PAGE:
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Ex vivo generated human T-lymphoid progenitors as a tool to accelerate immune reconstitution after partially HLA compatible hematopoietic stem cell transplantation or after gene therapy

A Correction to this article was published on 16 March 2022

This article has been updated


Prolonged T-cell immunodeficiency following HLA- incompatible hematopoietic stem cell transplantation (HSCT) represents a major obstacle hampering the more widespread use of this approach. Strategies to fasten T-cell reconstitution in this setting are highly warranted as opportunistic infections and an increased risk of relapse account for high rates of morbidity and mortality especially during early month following this type of HSCT. We have implemented a feeder free cell system based on the use of the notch ligand DL4 and cytokines allowing for the in vitro differentiation of human T-Lymphoid Progenitor cells (HTLPs) from various sources of CD34+ hematopoietic stem and precursor cells (HSPCs). Co- transplantion of human T-lymphoid progenitors (HTLPs) and non- manipulated HSPCs into immunodeficient mice successfully accelerated the reconstitution of a polyclonal T-cell repertoire. This review summarizes preclinical data on the use of T-cell progenitors for treatment of post- transplantation immunodeficiency and gives insights into the development of GMP based protocols for potential clinical applications including gene therapy approaches. Future clinical trials implementing this protocol will aim at the acceleration of immune reconstitution in different clinical settings such as SCID and leukemia patients undergoing allogeneic transplantation. Apart from pure cell-therapy approaches, the combination of DL-4 culture with gene transduction protocols will open new perspectives in terms of gene therapy applications for primary immunodeficiencies.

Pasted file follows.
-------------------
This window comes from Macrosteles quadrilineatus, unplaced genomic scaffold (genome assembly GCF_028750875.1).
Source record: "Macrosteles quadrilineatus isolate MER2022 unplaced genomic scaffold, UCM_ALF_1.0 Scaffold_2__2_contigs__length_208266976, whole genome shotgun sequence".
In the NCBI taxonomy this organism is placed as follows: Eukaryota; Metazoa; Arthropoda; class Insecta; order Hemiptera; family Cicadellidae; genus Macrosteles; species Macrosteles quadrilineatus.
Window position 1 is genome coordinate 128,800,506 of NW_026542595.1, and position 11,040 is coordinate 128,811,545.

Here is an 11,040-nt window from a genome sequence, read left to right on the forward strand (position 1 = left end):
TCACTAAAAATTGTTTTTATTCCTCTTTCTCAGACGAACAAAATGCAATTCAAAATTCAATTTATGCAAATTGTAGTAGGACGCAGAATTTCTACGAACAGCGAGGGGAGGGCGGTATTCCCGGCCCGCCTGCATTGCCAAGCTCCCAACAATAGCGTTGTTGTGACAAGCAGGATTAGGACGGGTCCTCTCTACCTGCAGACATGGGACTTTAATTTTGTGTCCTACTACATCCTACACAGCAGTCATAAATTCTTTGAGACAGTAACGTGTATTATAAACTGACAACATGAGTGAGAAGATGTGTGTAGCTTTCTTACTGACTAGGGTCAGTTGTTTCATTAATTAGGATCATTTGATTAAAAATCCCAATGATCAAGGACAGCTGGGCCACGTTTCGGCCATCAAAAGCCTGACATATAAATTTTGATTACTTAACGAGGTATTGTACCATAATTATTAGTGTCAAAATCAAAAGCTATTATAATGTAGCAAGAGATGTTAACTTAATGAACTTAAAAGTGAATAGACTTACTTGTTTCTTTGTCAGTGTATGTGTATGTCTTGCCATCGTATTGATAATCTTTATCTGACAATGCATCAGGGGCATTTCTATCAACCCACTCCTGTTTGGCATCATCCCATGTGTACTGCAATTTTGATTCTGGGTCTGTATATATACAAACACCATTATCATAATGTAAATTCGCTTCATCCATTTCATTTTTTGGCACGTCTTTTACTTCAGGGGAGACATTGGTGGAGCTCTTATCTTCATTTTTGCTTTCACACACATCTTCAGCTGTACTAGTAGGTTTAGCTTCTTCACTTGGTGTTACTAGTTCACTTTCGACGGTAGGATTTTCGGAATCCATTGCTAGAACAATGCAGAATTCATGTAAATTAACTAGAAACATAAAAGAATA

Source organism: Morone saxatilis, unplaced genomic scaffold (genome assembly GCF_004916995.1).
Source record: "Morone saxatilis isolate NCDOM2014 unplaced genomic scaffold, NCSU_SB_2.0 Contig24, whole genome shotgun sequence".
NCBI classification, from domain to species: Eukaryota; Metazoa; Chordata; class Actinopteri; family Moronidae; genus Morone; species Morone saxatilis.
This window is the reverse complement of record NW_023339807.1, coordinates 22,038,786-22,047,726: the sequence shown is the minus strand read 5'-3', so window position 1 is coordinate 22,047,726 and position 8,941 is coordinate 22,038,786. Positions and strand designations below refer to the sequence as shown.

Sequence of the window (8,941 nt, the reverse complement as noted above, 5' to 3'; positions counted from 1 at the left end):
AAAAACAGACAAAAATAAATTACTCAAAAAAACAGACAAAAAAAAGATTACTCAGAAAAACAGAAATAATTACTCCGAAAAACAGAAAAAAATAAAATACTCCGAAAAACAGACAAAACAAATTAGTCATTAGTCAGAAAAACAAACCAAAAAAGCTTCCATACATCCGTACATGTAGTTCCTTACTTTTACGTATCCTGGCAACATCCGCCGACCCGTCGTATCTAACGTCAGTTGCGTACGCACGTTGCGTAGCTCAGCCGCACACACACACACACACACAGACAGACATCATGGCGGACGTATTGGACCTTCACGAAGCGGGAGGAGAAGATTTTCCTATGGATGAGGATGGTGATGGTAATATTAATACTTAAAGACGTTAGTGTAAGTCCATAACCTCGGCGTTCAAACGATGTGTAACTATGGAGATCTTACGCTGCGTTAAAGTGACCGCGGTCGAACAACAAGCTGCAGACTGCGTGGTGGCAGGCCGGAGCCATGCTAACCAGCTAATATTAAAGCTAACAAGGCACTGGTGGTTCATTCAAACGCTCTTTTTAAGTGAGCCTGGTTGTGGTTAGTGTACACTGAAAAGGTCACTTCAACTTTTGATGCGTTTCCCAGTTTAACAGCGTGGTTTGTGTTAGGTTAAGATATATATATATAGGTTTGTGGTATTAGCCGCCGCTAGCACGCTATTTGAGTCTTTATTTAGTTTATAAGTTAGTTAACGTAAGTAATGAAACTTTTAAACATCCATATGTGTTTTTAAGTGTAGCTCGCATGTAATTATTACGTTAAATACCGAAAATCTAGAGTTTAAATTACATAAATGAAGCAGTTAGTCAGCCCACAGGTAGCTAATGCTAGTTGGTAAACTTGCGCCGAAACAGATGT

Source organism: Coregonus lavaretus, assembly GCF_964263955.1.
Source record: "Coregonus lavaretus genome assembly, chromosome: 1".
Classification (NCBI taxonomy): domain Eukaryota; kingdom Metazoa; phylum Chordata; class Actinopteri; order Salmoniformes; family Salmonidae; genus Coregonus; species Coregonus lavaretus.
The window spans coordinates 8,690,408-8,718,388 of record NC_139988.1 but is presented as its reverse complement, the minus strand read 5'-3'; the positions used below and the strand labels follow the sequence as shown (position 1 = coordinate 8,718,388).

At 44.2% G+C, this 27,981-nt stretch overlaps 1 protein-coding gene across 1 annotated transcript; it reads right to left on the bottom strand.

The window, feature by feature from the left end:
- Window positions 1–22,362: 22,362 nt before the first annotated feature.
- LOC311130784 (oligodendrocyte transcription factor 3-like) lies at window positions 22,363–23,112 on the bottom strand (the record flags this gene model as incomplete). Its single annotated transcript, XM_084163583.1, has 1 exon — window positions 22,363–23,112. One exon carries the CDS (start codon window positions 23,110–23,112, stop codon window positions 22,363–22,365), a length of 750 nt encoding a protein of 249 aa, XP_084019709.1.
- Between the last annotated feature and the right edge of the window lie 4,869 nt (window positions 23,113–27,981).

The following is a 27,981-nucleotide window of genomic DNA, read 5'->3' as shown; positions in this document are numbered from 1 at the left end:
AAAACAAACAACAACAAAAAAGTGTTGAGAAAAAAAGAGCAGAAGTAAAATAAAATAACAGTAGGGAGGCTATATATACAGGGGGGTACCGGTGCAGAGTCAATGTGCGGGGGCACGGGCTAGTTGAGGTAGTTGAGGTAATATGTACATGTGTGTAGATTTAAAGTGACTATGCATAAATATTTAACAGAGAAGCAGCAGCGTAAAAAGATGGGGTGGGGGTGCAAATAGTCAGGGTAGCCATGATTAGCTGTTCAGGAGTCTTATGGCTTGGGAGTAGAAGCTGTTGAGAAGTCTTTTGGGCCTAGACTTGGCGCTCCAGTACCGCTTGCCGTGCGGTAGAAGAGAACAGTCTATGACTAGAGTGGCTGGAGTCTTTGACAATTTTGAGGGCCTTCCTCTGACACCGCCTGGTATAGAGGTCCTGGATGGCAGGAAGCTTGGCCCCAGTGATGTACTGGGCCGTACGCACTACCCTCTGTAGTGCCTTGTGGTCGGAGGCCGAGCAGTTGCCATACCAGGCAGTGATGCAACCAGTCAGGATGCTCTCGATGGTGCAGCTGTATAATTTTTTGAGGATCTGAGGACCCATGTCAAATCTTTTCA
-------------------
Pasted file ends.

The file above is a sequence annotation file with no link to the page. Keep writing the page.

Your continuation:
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Fig. 1

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We thank Pauline Huguenin for help in bibliography.


The study was funded by the French National Institute of Health and Medical Research (INSERM), a European Research Council grant (ERC Regenerative Therapy, 269037), a European Union FP7 grant (CELL-PID, 261387), a European Union H2020 grant (SCIDNet, 666908), Imagine Institute, a Clinical Research Hospital Program (PHRC) (Ministry of Health and Social Affairs), an INCA-Plan Cancer grant (2009–2013) and a public grant overseen by the French National Research Agency (ANR) as part of the program “Investissements d’Avenir” (reference: ANR-10-IAHU-01). LS was funded by Imagine Institute. KM was funded by a China Scholarship Council (CSC). EE was funded by an INSERM-Plan Cancer fellowship. CR was funded by postdoctoral scholarships from the Deutsche Forschungsgemeinschaft (DFG). TT was funded by the Fund for Scientific Research Flanders (FWO Vlaanderen research projects G0B2913N). The funders had no role in study design, data collection and analysis, decision to publish, or preparation of the manuscript. Publication of this supplement was sponsored by Gilead Sciences Europe Ltd, Cell Source, Inc., The Chorafas Institute for Scientific Exchange of the Weizmann Institute of Science, Kiadis Pharma, Miltenyi Biotec, Celgene, Centro Servizi Congressuali, Almog Diagnostic.

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Correspondence to Isabelle André.

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MC and IA-S own equity in Smart Immune and hold two patents in this area, about the in vitro process of production of T-cell progenitors. KM is co-inventor of patent WO 2018/146297 A1, Methods for generating T-cells progenitors. The remaining authors declare that they have no conflict of interest.

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André, I., Simons, L., Ma, K. et al. Ex vivo generated human T-lymphoid progenitors as a tool to accelerate immune reconstitution after partially HLA compatible hematopoietic stem cell transplantation or after gene therapy. Bone Marrow Transplant 54, 749–755 (2019).

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